It’s January 4th, and for many of us, it means back to reality after the long holiday season! For SFTL, it means introducing you to all the new and exciting things we have planned for 2016. Today, we are thrilled to introduce our new series, Monday Motivators. Our Monday Motivators, like our Fit List women who we share with you each Wednesday, inspire us with their passion, drive and determination to make a difference in the world. We think you’ll find this a great way to start your week feeling confident about all that you can achieve!
Our first Monday Motivator is Kendall Altmyer, founder of The Penny Story:
Think much about pennies? They’re kind of worthless, right? Annoying? Take up room in your wallet, and what do you really need them for anyway?
Kendall Altmyer will change the way you think about those pennies forever. The founder of The Penny Story proudly represents “a tiny piece of paradise on the beach called Gulf Shores, Alabama.” She is a current graduate student at Southeastern University in Lakeland, Florida, pursuing a degree in Professional Counseling. She is also involved with the SEU department of the First Year Experience, and she is using pennies and her own incredible creativity to fight human trafficking.
Kendall shares with SFTL;
“Aside from my academic pursuits and my job, The Penny Movement has become a major part of my life. The simple, copper, “worthless” coin has become a symbol of worthiness, hope, and restoration in the fight against trafficking. After graduating with my Bachelor’s degree in 2013, I took an internship with the A21 Campaign in Thessaloniki, Greece. I worked with girls rescued out of trafficking in Eastern Europe. From this experience, the Penny bracelet and Penny movement was birthed. My life now exists to tell the Penny’s story and bring hope and restoration to women throughout the world.” “I am on a mission to bring life and worthiness to those who have been deemed unworthy of life.”
SFTL interviewed Kendall, who answered the following questions:
How did your philanthropy begin?
In the Fall of 2013, I lived in Thessaloniki, Greece, working with girls rescued out of trafficking. I was an intern for the A21 Campaign (www.a21.org), and I had no idea what I was getting into when I moved to Greece. My everyday “job” (and joy) was working with the girls, tending to their needs, and taking care of them as a mother would tend to her kids. It was the hardest thing I have ever done, but the most rewarding thing I have ever done.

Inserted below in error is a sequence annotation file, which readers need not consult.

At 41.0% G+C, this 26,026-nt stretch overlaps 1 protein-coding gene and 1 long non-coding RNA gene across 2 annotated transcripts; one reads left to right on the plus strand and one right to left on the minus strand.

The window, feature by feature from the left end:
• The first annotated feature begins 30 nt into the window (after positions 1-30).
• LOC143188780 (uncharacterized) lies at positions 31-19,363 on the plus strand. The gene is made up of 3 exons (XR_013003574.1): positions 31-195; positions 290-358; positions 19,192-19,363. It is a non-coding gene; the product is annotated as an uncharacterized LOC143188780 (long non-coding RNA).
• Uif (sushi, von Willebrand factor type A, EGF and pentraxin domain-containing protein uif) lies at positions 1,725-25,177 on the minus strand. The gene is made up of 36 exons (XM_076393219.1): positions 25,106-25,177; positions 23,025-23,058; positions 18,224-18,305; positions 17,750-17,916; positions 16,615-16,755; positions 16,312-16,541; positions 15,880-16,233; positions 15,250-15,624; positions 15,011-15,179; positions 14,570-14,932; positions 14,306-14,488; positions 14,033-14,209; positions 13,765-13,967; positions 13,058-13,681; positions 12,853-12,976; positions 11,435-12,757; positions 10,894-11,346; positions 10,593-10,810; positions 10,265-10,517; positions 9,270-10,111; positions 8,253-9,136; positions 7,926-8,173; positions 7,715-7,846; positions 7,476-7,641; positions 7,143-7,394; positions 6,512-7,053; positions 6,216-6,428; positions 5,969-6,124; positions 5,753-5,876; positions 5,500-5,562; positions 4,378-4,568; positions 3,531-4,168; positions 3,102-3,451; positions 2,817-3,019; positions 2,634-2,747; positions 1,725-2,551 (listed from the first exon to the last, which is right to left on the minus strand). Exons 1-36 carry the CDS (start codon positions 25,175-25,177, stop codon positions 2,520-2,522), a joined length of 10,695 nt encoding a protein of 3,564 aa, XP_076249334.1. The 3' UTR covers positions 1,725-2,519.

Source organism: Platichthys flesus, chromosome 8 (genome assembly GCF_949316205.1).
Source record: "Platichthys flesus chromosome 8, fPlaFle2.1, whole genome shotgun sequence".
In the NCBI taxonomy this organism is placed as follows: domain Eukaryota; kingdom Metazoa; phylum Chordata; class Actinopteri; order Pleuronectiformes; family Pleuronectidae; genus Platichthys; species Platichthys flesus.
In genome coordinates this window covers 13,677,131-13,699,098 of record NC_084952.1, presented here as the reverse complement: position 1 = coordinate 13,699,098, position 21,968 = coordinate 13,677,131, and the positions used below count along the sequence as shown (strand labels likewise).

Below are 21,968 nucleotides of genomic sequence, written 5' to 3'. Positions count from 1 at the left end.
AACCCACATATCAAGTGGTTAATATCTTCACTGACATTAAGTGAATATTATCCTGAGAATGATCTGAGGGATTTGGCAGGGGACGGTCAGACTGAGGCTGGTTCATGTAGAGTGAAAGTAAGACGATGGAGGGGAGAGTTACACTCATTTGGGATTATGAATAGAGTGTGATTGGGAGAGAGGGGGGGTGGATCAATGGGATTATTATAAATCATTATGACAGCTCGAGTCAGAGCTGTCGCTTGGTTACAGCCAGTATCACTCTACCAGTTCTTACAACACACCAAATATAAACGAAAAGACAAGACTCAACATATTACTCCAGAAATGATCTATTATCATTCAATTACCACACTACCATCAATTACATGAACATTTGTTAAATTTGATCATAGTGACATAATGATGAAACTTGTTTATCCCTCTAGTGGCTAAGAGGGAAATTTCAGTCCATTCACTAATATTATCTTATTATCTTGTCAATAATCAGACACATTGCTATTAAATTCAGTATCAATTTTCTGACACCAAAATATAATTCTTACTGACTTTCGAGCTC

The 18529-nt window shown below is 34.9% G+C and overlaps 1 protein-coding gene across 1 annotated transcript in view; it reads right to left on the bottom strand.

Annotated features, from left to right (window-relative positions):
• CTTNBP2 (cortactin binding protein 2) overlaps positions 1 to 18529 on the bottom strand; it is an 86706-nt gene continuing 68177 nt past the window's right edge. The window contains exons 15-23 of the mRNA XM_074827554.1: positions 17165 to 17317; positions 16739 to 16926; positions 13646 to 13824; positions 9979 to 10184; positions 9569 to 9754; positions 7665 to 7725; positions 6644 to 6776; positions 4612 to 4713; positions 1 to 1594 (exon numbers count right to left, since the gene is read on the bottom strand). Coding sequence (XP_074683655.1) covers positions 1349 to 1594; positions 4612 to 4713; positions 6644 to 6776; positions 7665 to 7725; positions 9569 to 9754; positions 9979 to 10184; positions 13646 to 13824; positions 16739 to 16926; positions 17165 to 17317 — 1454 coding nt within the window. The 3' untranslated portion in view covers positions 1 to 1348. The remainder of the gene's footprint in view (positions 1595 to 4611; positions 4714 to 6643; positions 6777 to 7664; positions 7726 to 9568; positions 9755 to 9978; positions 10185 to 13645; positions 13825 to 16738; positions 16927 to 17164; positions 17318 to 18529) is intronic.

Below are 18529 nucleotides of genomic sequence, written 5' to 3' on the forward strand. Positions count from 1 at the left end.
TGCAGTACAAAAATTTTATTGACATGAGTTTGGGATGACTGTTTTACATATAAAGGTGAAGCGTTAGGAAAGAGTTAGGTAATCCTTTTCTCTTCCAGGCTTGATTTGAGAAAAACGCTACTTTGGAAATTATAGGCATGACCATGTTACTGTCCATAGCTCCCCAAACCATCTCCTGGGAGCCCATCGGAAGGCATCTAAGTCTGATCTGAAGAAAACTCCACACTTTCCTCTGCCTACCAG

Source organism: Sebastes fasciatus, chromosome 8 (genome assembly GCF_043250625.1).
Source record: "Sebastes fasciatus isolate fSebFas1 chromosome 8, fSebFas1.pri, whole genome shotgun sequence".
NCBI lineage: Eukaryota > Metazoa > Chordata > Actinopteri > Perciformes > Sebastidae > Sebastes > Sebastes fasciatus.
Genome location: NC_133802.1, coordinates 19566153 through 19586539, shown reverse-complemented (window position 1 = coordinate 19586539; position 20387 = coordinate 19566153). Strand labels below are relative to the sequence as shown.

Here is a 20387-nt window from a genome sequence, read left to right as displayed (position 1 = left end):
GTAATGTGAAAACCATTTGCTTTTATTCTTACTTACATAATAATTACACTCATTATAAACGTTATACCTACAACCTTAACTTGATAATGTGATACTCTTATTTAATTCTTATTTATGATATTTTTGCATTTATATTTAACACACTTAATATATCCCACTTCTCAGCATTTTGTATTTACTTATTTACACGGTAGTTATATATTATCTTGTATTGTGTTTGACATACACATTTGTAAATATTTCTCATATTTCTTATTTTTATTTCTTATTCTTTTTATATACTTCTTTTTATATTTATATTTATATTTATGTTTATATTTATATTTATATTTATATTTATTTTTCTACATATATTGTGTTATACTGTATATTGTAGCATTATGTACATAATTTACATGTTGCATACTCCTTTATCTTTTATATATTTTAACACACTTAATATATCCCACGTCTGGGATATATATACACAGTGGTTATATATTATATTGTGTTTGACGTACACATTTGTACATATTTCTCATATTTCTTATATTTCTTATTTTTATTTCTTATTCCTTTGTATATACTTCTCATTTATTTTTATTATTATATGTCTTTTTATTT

Copper coins that I would find on the ground became real live human beings that I was quickly falling in love with. I knew I couldn’t move back to America and just assimilate back into normal life. While I was living in Greece, the Penny bracelet was made by some of my friends to symbolize the worthiness of the girls I worked with. People at home in Alabama loved the bracelet, so we started selling them and giving the proceeds to A21. Before I knew it, thousands of bracelets were being sold and the Penny had a voice of her own!
Enlighten us, why did you pick the Penny?
I first heard the Penny’s story during a class at SEU. The course was Human Trafficking in America, and the professor asked us if we had ever considered how pennies were comparable to victims of human trafficking. Pennies are essentially worthless, cheap, disposable, stepped on, and stepped over. The victims of human trafficking are also treated as worthless, cheap, and disposable. Pennies are everywhere – on the ground, under couches, on top of gas station countertops – but we don’t notice them. The crime of trafficking is everywhere, but it is so ingrained into our society that we can’t see it. It is invisible, but it is everywhere.
When I heard the symbolism of the Penny, I knew I would never see a Penny the same way again. From that moment in class 3 years ago to today, when I find a Penny on the ground, I get so excited. I cannot explain the excitement. My feet stop moving, my thoughts stop rolling, my mouth stops talking, and all I can think about is how that Penny symbolizes one of the 27 million victims, just laying on the ground, invisible to the people who had walked over it. I pick up the Penny, and ask God to think of one of his 27 million children in captivity and then I pray for that one. The prayers are simple, but the compassion in my heart is overwhelming. I was completely confident those pennies and their story had the capacity to change the world of trafficking. I just had no idea I’d be part of the story.
Has there been a particular human trafficking victim that you have met/encountered that inspired you to start The Penny Story?